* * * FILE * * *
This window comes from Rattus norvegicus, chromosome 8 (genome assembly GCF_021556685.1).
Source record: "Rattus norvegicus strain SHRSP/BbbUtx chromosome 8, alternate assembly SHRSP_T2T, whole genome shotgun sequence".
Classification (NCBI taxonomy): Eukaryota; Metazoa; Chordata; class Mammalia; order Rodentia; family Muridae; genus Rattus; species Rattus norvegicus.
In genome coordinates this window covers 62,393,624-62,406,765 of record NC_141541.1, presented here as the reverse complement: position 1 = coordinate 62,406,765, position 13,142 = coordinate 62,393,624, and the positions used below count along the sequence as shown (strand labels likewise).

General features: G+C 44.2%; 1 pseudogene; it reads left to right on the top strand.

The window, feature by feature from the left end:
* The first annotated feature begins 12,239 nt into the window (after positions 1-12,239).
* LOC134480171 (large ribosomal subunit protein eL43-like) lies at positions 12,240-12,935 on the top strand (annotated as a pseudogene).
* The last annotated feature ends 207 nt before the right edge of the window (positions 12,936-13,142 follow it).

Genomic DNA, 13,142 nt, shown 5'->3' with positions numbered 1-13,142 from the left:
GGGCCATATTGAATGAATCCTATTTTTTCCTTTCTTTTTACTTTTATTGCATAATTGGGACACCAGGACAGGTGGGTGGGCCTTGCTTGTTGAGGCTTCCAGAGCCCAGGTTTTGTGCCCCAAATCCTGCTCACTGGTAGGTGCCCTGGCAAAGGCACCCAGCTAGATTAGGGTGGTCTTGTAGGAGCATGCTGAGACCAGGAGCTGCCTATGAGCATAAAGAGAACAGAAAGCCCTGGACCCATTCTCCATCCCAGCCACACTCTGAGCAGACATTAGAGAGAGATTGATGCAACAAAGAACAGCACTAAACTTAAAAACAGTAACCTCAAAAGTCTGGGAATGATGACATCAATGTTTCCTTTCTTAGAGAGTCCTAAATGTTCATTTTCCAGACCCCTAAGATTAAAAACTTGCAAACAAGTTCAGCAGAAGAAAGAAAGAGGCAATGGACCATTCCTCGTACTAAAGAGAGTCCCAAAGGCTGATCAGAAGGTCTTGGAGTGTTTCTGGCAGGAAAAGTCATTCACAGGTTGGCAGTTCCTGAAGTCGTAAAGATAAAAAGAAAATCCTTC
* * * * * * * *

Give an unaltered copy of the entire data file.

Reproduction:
This window comes from Rattus norvegicus, chromosome 8 (genome assembly GCF_021556685.1).
Source record: "Rattus norvegicus strain SHRSP/BbbUtx chromosome 8, alternate assembly SHRSP_T2T, whole genome shotgun sequence".
Classification (NCBI taxonomy): Eukaryota; Metazoa; Chordata; class Mammalia; order Rodentia; family Muridae; genus Rattus; species Rattus norvegicus.
In genome coordinates this window covers 62,393,624-62,406,765 of record NC_141541.1, presented here as the reverse complement: position 1 = coordinate 62,406,765, position 13,142 = coordinate 62,393,624, and the positions used below count along the sequence as shown (strand labels likewise).

General features: G+C 44.2%; 1 pseudogene; it reads left to right on the top strand.

The window, feature by feature from the left end:
* The first annotated feature begins 12,239 nt into the window (after positions 1-12,239).
* LOC134480171 (large ribosomal subunit protein eL43-like) lies at positions 12,240-12,935 on the top strand (annotated as a pseudogene).
* The last annotated feature ends 207 nt before the right edge of the window (positions 12,936-13,142 follow it).

Genomic DNA, 13,142 nt, shown 5'->3' with positions numbered 1-13,142 from the left:
GGGCCATATTGAATGAATCCTATTTTTTCCTTTCTTTTTACTTTTATTGCATAATTGGGACACCAGGACAGGTGGGTGGGCCTTGCTTGTTGAGGCTTCCAGAGCCCAGGTTTTGTGCCCCAAATCCTGCTCACTGGTAGGTGCCCTGGCAAAGGCACCCAGCTAGATTAGGGTGGTCTTGTAGGAGCATGCTGAGACCAGGAGCTGCCTATGAGCATAAAGAGAACAGAAAGCCCTGGACCCATTCTCCATCCCAGCCACACTCTGAGCAGACATTAGAGAGAGATTGATGCAACAAAGAACAGCACTAAACTTAAAAACAGTAACCTCAAAAGTCTGGGAATGATGACATCAATGTTTCCTTTCTTAGAGAGTCCTAAATGTTCATTTTCCAGACCCCTAAGATTAAAAACTTGCAAACAAGTTCAGCAGAAGAAAGAAAGAGGCAATGGACCATTCCTCGTACTAAAGAGAGTCCCAAAGGCTGATCAGAAGGTCTTGGAGTGTTTCTGGCAGGAAAAGTCATTCACAGGTTGGCAGTTCCTGAAGTCGTAAAGATAAAAAGAAAATCCTTC